Check with your property solicitor to find out which searches they are intending to undertake.

> When I ask for a conveyancing quote, do I have to pay anything?

All our conveyancing quotes are free and you are not obliged to use our conveyancing services.

However, we have found that most people who receive a quotation for our conveyancing services are happy to use us and remain loyal customers for future moves!

> Is there a difference between freehold and leasehold conveyancing?

The short  answer is yes.

When dealing with leasehold transactions, there are many more things to check during the conveyancing process, including ground rent, service charges, licences under the Lease and leasehold covenants (obligations).

For this reason we charge an additional fee for dealing with leasehold transactions.

> Should I use an online conveyancing company?

We do not generally recommend using an online conveyancer; although you often pay a lower fee, the level of service will also be lower.

You will rarely speak to the same person twice, and you have to be wary of the extras they add on.

When you are dealing with something as valuable as your home, it is important not to take risks. And the potential small savings to be made by using online conveyancing don’t add up – yet. You should meet the solicitor who is working on your case face-to-face.

> How do I avoid fraudulent transactions when moving house?

With such large amounts of money changing hands, there can be attempts to steal them in transit.

It is easy to avoid fraud if you follow simple rules:
1 – Never ever disclose bank account details by email.
2 Never pay money into an account whose details you have received by email.
3 Both you and your solicitor should pay into accounts whose details you have received by phone or in person.
4 – Ideally, test the veracity of bank account details by making an initial payment of £1 – which you then verify by telephoning your conveyancing solicitor – before paying any more.

> How long does conveyancing take?

As most home moves depend on a number of different factors, it is impossible to predict how long your conveyancing will take. However, on average the process will usually take about 8 weeks for a freehold property, and slightly longer for a leasehold.

But as there can be a number of transactions going on at the same time, usually with a chain of strangers all buying and selling their homes and getting mortgages in place – the process rarely depends on just one person.

That’s why moving home is a great time to practice calm and patience, as it is out of your control.

> What living in Chelmsford like?

Tom Dyckhoff wrote about Chelmsford in his Let’s Move To … column in The Guardian back in 2010:

What’s going for it? 
No, I wasn’t at the V Festival. I was in Chelmsford for proper cultural reasons, checking out the architecture of the new Salvation Army Citadel. And very modern it is, too – not quite a drive-in church, but offering worship a few metres from the dual carriageway, almost. That’s Chelmsford all over. In the 60s it forgot it was a pleasant historic county town and threw in its lot with Los Angeles, covering the place with ring roads and pumping it full of commuters. Today you can still winkle out lovely corners of the way life used to be – its pretty Shire Hall, the water meadows and parks along the rivers, the tiny flint-studded cathedral; it’s just they’re carved up from one another, as if they’d never been part of one town at all, and set within a landscape that’s almost entirely one giant suburb. Still, not as bad as you might think. Could be worse. Good schools, too.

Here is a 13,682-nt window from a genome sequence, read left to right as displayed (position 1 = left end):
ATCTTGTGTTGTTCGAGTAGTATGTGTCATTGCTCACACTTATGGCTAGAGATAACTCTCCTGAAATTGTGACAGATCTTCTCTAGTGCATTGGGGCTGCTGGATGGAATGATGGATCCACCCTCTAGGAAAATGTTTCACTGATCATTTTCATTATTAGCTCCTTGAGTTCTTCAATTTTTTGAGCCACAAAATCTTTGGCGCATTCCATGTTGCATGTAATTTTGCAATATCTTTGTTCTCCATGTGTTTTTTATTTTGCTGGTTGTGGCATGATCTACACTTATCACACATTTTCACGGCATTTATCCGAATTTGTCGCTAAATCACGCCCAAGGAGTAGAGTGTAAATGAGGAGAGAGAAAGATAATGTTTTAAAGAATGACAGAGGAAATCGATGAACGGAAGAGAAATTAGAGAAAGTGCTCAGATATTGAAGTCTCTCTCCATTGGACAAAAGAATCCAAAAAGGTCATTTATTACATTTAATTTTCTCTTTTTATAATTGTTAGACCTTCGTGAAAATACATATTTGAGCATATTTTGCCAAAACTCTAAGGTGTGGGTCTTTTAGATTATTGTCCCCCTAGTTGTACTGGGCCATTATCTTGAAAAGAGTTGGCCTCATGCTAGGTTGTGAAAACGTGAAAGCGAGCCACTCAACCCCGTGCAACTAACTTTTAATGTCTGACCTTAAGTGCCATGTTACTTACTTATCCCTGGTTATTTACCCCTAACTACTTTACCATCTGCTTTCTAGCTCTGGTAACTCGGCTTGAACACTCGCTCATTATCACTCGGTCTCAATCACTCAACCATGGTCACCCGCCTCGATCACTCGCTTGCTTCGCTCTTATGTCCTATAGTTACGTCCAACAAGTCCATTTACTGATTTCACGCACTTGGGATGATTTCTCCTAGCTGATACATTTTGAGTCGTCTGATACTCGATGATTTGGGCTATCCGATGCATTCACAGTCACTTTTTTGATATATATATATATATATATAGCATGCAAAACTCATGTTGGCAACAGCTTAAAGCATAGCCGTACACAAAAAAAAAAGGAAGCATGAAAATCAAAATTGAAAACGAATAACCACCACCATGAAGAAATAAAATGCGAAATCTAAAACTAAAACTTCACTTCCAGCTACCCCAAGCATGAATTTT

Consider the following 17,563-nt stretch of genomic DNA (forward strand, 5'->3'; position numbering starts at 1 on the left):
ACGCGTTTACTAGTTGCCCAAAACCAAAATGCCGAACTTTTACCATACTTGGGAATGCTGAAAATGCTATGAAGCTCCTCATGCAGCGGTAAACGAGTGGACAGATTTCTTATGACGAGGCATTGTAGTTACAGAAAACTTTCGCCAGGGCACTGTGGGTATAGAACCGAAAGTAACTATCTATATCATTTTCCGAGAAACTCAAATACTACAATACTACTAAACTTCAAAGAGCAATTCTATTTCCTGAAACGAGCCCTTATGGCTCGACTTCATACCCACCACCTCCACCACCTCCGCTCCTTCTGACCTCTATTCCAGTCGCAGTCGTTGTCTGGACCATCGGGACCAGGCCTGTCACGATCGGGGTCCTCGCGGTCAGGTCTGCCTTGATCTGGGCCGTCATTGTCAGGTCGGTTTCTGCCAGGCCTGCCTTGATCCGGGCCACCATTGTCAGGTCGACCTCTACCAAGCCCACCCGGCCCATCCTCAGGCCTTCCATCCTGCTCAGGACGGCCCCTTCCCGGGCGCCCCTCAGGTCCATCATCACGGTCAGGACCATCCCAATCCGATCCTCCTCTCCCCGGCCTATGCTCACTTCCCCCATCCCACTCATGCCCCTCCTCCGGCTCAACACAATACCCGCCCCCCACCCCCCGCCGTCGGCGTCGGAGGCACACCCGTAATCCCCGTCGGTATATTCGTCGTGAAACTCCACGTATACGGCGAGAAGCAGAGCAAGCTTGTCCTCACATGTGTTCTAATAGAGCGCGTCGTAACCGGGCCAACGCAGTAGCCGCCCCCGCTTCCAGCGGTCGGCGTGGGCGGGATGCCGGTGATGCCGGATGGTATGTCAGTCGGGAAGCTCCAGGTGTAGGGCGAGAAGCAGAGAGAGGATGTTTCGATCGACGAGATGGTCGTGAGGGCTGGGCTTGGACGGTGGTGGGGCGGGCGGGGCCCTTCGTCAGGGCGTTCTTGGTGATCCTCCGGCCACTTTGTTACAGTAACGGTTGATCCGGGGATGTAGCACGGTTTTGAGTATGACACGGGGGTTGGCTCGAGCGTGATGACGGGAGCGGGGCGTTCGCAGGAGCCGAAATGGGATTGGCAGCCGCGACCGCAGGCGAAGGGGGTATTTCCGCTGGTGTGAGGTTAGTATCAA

The case against 
What do you think? Ring roads. Access roads. Bypasses. Roundabouts. And still chronic traffic problems. An in-built denial that it’s actually a town, with history, complexity, etc, not just a filler between your front drive and the supermarket. Mundanity. A cultural black hole: county cricket makes up for some of this, though.

Well connected? 
See above. The train’s peachier: four an hour to London (35 minutes); two an hour to Ipswich (39-44 minutes), and then beyond to Harwich and Norwich. Stansted airport is a 30-minute drive.

Good. Newlands SpringBarnes Farm and The Tyrrells all “outstanding” primaries, according to Ofsted. Secondaries: The Boswells is “good” with some “outstanding” features and Chelmsford County High for Girls and King Edward VI Grammar “outstanding”.

Hang out at… 
Barda’s, the place to take the wife for a slinky night out. Velouté, pork cheeks, etc.

Where to buy 
Despite the suburban-ness, it’s the village life that’s most prized. Proper villages, like Georgian Writtle, or Sandon, for first preference. Then posh villagey suburbs – Broomfield, Springfield, Great Baddow. Then fake villagey suburbs like the new-built, old-style Beaulieu Park or Chancellor Park. If you have to admit to living in Chelmsford, “Old” (ie, Victorian) Moulsham has nice terraces and semis.


More information about the services offered at our Chelmsford branch

Conveyancing Done Right

What is conveyancing, how long does it take, and what can go wrong? We guide you through your choices

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Jargon Buster

There’s a lot of jargon involved in the world of conveyancing, so we have put together a list of the most common terms, with explanations.

Find Out More

Chelmsford Partner Profile

Kate Horsted is the Partner in Charge of the Chelmsford branch. Find out more about her.

Find Out More